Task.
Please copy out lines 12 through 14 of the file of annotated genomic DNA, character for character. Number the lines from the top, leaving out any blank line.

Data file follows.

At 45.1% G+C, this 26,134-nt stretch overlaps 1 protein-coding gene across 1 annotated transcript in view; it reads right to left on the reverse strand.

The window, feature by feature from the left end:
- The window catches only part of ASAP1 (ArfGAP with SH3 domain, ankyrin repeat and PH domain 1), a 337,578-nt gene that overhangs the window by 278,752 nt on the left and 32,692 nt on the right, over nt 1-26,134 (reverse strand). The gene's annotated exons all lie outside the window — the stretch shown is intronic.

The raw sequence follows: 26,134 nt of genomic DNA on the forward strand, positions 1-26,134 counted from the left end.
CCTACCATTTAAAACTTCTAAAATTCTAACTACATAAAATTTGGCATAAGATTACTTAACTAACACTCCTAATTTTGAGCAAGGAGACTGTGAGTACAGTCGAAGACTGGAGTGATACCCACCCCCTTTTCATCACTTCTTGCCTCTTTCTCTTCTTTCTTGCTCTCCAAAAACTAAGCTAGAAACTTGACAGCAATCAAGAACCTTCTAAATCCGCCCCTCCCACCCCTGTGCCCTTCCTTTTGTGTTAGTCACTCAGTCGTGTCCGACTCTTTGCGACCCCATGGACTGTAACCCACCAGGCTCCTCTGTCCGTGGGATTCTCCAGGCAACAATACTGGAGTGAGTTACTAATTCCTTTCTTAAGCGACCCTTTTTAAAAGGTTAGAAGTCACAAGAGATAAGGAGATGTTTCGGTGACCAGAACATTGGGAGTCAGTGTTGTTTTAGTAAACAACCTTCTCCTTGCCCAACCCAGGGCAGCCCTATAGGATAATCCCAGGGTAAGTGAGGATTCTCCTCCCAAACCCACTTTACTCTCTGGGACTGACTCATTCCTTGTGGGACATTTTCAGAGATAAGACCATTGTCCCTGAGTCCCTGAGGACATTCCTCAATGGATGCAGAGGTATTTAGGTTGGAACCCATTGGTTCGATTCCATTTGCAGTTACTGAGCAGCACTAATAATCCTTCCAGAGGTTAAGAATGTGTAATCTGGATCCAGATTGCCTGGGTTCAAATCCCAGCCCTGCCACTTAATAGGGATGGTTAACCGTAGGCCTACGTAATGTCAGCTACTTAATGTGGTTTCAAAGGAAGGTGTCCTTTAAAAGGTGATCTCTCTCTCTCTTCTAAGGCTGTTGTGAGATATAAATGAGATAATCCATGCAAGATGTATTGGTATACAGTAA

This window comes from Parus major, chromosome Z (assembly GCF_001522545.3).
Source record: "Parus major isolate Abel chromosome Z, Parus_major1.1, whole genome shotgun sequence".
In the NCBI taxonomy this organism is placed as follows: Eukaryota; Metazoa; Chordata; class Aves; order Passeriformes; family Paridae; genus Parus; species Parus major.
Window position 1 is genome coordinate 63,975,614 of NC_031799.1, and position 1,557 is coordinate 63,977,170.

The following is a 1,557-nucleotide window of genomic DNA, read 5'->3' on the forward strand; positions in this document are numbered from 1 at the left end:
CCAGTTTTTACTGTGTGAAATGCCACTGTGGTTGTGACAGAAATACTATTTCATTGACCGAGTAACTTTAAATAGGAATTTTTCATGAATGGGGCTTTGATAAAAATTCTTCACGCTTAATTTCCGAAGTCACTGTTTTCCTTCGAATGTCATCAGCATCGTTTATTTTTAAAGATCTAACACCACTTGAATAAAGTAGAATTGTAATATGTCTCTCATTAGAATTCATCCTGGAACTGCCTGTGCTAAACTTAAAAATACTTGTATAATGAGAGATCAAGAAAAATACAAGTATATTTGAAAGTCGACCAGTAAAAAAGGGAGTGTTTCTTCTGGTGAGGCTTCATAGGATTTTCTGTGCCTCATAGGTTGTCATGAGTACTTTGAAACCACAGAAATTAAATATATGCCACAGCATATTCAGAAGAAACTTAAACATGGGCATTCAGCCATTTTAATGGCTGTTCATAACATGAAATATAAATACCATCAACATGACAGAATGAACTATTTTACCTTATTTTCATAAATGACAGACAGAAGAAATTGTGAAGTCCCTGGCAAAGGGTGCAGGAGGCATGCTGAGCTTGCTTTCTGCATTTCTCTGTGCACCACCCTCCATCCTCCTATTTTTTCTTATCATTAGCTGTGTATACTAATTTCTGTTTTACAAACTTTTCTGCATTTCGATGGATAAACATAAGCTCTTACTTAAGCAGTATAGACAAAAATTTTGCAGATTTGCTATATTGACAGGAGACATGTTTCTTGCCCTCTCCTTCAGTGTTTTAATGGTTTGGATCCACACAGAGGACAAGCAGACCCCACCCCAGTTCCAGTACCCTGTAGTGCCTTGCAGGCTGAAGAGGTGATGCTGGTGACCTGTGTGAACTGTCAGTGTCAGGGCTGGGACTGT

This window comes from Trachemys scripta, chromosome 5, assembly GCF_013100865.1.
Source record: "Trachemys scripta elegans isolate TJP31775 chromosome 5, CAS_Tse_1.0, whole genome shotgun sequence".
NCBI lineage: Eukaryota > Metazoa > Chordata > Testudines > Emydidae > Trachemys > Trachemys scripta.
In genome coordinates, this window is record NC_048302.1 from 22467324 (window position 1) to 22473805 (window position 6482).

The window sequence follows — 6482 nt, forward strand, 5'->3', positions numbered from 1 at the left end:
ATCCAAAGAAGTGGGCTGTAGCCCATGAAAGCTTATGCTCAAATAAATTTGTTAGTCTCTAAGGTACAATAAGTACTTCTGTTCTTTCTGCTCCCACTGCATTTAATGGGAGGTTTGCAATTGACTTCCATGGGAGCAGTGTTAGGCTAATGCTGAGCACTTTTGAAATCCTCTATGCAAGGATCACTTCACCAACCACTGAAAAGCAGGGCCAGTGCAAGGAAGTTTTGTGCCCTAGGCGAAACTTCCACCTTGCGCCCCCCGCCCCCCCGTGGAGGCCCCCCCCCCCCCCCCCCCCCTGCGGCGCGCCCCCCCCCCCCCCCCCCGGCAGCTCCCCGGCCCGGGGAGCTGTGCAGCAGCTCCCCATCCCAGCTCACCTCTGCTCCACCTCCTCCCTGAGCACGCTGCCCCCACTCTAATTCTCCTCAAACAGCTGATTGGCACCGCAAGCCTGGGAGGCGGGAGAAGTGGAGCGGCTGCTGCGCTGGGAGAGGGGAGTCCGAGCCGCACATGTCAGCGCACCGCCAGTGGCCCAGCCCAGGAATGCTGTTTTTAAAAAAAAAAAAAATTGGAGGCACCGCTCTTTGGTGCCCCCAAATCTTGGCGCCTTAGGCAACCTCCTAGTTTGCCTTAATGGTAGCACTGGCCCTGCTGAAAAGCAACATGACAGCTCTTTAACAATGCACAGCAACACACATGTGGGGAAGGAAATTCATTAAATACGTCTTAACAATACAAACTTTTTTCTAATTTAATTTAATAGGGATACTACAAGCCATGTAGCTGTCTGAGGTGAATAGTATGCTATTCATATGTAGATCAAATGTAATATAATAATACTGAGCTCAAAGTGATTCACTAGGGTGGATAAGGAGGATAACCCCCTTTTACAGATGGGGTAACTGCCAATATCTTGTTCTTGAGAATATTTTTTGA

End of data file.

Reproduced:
This window comes from Trachemys scripta, chromosome 5, assembly GCF_013100865.1.
Source record: "Trachemys scripta elegans isolate TJP31775 chromosome 5, CAS_Tse_1.0, whole genome shotgun sequence".
NCBI lineage: Eukaryota > Metazoa > Chordata > Testudines > Emydidae > Trachemys > Trachemys scripta.